According to Krippendorf, there are elements of an ethical theory of communication. Ethical theory must be general, but cannot be predictive for this would precipitate the very class distinction that denies its generality. Hence, an ethical theory must be applicable in principle, suggestive perhaps but demonstrably viable in discourse practice. It should evidence the human concern it espouses in its very proposition.

Seeing others in more or less painful pathological conditions, without apparent hope to escape from them, entails an ethical responsibility for communication.

Also, ethical discourse is emancipatory at its core. The film “Bagong Buwan”, for example, portrayed some of the woes of the Moros. But there is also the other side of the coin, the death and suffering of Christian Filipinos. 


Krippendorf’s theory is not just hermeneutic or critical it is also ethical. He maintains that it is incumbent upon everyone to acknowledge a pathology and seek its cure. The Bangsa Moro situation in the country is a pathology and is in need of a cure. The cost in terms of dollars and lives it has already exacted is already considerable. The health of the country as a whole will never achieve its full potential if this pathology continues. The presence of the Abu Sayyaf Group and the US Armed Forces in Mindanao is symptomatic of the gravity of this pathology.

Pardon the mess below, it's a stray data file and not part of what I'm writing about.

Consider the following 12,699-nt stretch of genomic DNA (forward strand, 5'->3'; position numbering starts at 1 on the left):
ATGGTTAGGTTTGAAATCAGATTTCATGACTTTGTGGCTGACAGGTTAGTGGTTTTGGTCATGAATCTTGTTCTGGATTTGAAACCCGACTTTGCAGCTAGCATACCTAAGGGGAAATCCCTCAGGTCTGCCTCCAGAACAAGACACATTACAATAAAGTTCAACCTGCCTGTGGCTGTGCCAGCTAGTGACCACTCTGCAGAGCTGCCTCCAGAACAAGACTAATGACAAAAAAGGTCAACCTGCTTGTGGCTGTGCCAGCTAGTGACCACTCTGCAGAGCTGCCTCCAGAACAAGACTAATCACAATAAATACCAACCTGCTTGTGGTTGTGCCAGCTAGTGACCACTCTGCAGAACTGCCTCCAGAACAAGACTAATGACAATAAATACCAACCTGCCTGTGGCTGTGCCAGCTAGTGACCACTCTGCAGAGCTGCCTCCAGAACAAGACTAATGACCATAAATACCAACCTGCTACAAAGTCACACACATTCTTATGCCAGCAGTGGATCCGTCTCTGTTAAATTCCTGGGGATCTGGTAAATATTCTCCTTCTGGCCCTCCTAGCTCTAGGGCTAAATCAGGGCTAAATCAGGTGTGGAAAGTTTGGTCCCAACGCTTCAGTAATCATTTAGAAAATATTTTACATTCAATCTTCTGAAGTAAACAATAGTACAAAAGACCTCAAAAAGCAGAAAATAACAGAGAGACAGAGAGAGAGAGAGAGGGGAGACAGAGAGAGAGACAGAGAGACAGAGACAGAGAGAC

The country can pretend through languaging that the situation is “isolated” and easily solved. Marcos waged an all-out war against the Moros. Erap waged an all-out war against MILF. Erap proclaimed that the Abu Sayyaf had been wiped out. Now GMA called on the US military machine to “wipe out terrorism” in the Philippines.

The way of the gun has been tried many times over. Perhaps it is better to try an honest-to-goodness dialogue, with thorough analysis of the socio-cultural and historical situation and be prepared to accept the truth -- see the disease as it actually is, and implement the necessary cure, however painful.